Electrochemical behaviour and voltammetric sensitivity at arrays of nanoscale interfaces between immiscible liquids
|dc.identifier.citation||Rimboud, Mickael and Hart, Robert and Becker, Thomas and Arrigan, Damien. 2011. Electrochemical behaviour and voltammetric sensitivity at arrays of nanoscale interfaces between immiscible liquids. Analyst. 136 (22): pp. 4674-4681.|
Arrays of nanoscale interfaces between immiscible electrolyte solutions were formed using siliconnitride nanopore array membranes. Nanopores in the range from 75 nm radius down to 17 nm radiuswere used to form the nano-interfaces. It was found that the liquid organic phase electrolyte solutionfilled the pores so that inlaid nano-interfaces were formed with the aqueous phase. Cyclic voltammetryat these nano-interface arrays demonstrated steady-state behaviour at the larger interfaces but thevoltammetric wave-shape became progressively worse as the interface size decreased. It was found thatthe ion transfer currents were ca. 50% of those expected based on theoretical calculations, which isattributed to overlap of diffusion zones at adjacent nano-interfaces. Here, the separation betweenadjacent nano-interfaces was 20-times the interface radius. The analytical sensitivity for ion transferfrom the aqueous to the 1,6-dichlorohexane organic phase was estimated from calibration plots ofcurrent density versus concentration of aqueous tetraethylammonium cation. The sensitivity was in therange of 65 mA cm2 mM1 (at 75 nm radius interfaces) to 265 mA cm2 mM1 (at 17 nm radiusinterfaces). The sensitivity depended directly on the inverse of the nano-interface radius, implying thatsmaller interfaces will provide better sensitivity, due to the enhanced flux of analyte arising fromconvergent diffusion to smaller electrochemical interfaces.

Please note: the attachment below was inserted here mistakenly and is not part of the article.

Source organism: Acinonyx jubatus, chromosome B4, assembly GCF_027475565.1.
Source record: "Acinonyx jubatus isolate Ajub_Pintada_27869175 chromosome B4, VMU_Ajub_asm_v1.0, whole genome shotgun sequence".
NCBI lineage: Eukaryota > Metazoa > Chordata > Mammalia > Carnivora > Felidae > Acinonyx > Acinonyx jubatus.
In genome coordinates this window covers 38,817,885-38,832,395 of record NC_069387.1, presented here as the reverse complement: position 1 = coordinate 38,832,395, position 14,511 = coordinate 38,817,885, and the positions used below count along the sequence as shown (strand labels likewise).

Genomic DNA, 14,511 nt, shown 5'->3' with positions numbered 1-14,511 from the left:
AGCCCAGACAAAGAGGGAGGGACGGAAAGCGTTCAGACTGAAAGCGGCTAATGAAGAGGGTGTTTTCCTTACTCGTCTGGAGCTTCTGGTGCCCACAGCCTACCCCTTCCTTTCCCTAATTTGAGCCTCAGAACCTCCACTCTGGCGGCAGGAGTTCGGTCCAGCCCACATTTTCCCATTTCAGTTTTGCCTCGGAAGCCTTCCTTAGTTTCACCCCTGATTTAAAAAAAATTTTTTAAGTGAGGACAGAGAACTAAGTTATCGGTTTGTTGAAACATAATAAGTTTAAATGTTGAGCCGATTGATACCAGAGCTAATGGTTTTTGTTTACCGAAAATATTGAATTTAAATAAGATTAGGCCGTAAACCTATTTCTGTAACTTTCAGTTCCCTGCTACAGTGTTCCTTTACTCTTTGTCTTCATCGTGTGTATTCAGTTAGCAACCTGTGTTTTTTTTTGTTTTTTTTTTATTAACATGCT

|dc.publisher||Royal Society of Chemistry|
|dc.title||Electrochemical behaviour and voltammetric sensitivity at arrays of nanoscale interfaces between immiscible liquids|
|curtin.department||Department of Imaging and Applied Physics|